Another source of conflict between the uniformed and civilian leadership is differences over the importance of “force protection.” Since losing 55,000 troops and facing a catastrophic breakdown in morale during the Vietnam War, the US military has clung to a doctrine based on the use of overwhelming force, so as to minimize American casualties. Thus, in 1991, the US conducted a six-week air war, pounding the Iraqi military with B-52 bombers before sending ground troops into Kuwait.

“Vietnam syndrome”

As far as Bush and the civilian leaders within the Pentagon are concerned, US military lives are eminently expendable. Indeed, battlefield deaths are to be welcomed as a means of expunging the “Vietnam syndrome,” which involves what they consider a squeamish aversion to American casualties. “Blooding” the American troops is for this administration a necessary step in implementing a policy of “preventive war” on a global scale.

Bush has quite literally lost no sleep over the young people killed in this predatory war. According to White House sources, he is keeping his normal schedule, sleeping soundly every night, reserving ample time for workouts in the gym, and weekending at Camp David. After all, those who are dying are not the children of the corrupt and wealthy elite with whom he associates.

Following the losses suffered by US forces in the south, there are growing indications that the Pentagon is preparing a shift in military strategy and a loosening of the invading forces’ rules of engagement regarding Iraqi casualties, both military and civilian. B-52 bombers flying out of Britain are increasingly being used to hit troop positions south of Baghdad. Some 1,400 air sorties were scheduled on Tuesday. Pentagon sources claimed that elements of the 7th Cavalry killed 300 or more Iraqis in a single engagement, without specifying whether the dead were regular troops or armed civilians.

Rumsfeld, meanwhile, indicated that the US would begin targeting Iraqi television and radio stations in retaliation for the broadcasting of reports on US losses and the airing of footage showing American POWs.

Washington is already fashioning the rationale for mass killings. It has categorized all those civilians resisting US forces as either Iraqi soldiers out of uniform or “terrorists,” as Rumsfeld put it Tuesday. Many of the American soldiers, having been told that they would be greeted with flowers for “liberating” the Iraqis, no doubt feel betrayed. While some will begin to question the justifications presented to them by their commanders and the Bush White House for their presence in Iraq, others will be inclined to vent their anger on the civilian population.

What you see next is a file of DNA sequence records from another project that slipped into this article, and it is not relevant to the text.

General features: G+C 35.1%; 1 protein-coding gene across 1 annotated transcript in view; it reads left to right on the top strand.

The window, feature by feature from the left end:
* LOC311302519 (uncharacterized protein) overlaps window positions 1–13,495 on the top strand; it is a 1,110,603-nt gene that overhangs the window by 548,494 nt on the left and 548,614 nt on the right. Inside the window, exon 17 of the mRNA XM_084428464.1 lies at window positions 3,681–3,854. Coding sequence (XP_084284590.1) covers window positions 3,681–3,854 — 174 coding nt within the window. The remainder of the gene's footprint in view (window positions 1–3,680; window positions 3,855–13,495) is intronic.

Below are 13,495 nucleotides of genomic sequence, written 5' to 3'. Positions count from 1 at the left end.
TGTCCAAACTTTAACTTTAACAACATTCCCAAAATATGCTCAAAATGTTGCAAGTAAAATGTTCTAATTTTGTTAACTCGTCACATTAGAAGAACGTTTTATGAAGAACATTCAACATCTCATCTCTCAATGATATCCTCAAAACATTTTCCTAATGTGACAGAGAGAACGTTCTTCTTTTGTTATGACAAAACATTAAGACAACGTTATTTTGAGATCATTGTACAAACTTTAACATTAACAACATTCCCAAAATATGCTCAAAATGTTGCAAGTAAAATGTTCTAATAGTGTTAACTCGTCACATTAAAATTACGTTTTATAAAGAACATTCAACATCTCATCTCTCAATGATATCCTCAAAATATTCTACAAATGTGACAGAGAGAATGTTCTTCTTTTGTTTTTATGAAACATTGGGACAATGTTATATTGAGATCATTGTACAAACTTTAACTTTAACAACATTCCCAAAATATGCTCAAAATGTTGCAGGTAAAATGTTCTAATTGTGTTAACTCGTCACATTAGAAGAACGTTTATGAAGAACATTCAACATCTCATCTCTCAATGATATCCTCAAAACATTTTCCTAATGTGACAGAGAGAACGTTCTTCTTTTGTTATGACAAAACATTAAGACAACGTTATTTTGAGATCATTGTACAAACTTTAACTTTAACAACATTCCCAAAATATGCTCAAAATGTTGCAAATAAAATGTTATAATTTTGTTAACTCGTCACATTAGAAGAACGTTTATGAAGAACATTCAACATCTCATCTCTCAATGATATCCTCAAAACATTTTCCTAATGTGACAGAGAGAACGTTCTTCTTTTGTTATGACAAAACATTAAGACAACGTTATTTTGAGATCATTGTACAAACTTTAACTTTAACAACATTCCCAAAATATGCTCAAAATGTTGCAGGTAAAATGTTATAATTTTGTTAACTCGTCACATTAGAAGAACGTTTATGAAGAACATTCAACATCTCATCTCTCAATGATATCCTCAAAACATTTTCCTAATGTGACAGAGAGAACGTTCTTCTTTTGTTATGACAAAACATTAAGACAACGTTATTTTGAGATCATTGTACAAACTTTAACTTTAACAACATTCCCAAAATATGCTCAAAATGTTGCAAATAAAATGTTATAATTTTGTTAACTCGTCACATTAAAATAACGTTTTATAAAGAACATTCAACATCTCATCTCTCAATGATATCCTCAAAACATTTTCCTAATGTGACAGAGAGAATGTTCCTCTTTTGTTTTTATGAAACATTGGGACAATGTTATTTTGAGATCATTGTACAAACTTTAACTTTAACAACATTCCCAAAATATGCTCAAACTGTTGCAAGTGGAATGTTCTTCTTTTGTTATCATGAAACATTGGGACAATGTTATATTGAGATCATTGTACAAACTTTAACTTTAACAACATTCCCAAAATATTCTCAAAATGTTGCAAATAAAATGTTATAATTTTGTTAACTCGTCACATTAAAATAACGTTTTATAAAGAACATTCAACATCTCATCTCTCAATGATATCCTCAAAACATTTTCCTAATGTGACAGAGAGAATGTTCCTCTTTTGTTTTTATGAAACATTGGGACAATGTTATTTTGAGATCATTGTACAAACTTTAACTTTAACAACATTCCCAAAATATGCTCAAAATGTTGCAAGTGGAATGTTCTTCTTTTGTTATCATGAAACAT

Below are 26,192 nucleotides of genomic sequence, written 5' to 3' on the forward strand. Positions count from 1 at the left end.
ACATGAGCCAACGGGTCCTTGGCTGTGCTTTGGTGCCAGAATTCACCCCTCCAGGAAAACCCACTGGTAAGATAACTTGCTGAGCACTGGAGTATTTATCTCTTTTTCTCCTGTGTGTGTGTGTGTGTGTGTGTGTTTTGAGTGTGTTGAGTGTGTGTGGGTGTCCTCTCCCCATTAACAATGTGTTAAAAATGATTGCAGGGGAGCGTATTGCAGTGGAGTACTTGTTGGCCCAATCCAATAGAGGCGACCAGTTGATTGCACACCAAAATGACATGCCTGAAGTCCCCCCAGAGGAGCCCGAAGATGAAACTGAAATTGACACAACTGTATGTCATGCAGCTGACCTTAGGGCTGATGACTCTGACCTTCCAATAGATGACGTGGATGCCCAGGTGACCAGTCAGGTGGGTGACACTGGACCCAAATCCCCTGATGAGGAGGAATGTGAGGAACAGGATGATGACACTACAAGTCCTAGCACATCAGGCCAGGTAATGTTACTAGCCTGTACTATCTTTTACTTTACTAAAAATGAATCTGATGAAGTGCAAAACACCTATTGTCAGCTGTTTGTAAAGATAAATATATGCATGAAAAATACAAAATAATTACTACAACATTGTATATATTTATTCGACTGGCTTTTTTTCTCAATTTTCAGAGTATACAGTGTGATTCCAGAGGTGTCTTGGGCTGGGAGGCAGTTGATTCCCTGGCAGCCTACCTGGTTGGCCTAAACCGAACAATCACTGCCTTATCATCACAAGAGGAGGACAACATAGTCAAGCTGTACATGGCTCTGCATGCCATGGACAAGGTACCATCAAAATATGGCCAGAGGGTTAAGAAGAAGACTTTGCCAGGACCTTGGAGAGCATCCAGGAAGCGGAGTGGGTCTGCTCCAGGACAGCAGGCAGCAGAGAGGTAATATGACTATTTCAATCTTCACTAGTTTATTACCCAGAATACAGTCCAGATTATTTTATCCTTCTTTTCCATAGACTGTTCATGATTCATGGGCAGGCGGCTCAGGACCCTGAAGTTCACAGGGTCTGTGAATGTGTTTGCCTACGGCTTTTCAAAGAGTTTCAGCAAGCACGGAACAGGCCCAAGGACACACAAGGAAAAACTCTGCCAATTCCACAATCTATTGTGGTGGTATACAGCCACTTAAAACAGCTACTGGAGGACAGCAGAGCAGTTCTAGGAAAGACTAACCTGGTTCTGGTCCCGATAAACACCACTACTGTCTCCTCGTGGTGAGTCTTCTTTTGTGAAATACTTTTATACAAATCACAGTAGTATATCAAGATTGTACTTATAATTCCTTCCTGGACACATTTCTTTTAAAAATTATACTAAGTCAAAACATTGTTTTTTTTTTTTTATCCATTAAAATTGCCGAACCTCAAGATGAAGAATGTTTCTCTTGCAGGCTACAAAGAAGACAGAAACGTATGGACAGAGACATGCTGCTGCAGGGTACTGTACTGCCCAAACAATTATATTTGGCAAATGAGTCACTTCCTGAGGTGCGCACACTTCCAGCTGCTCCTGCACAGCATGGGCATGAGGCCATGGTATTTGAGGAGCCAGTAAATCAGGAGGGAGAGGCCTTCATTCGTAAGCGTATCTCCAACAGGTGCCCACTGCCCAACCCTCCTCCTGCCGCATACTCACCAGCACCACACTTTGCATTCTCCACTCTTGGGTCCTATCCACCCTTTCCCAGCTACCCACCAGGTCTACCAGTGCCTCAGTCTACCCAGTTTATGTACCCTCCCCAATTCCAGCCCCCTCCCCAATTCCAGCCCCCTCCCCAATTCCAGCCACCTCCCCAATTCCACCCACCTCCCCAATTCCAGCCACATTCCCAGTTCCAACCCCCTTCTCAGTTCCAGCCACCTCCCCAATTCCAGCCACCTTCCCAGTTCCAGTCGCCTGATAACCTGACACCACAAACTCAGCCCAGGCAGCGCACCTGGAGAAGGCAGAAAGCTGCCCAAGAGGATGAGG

US officials are also citing unspecified intelligence reports that the Iraqi forces are prepared to use chemical weapons once the invaders cross a line south of the capital. Military sources have indicated that faced with a threat of chemical attack, the US military would drop all restraints on attacking civilian areas. Just as “weapons of mass destruction” provided a pretext for the invasion, the claim that such weapons could be used against US troops serves as a justification for the unrestrained use of firepower against heavily populated urban areas.

Even the so-called “precision” bombings have caused the deaths of scores, if not hundreds, of Iraqi civilians. Correspondents in Baghdad report that with each civilian killed and each home destroyed, anger against the American and British forces is growing. They acknowledge that the city’s residents are in no mood to greet the invaders as liberators.

The unraveling of the US military strategy in just five days of warfare represents a colossal failure of the Bush administration’s political perspective. War, as Clausewitz famously stated, “is the continuation of politics by other means.” For this government, however, it is the continuation of gangsterism by other means. The economic plunder and corporate malfeasance carried out domestically is being translated into a predatory war of aggression abroad. In both cases, the pursuit of narrow self-interest by a corrupt ruling elite is leading to catastrophe.

The assault that Washington and London are preparing against Baghdad, a city of five million people and an historic center of the Arab world, will be an act of barbarism comparable to the atomic bomb attacks on Hiroshima and Nagasaki, the carpet-bombing and napalming of Vietnam, and the war crimes of the Nazi regime in World War II.

The impending military actions will only redouble the revulsion felt by masses of people throughout the world, including within the US itself, for the predatory war launched by Bush and Blair.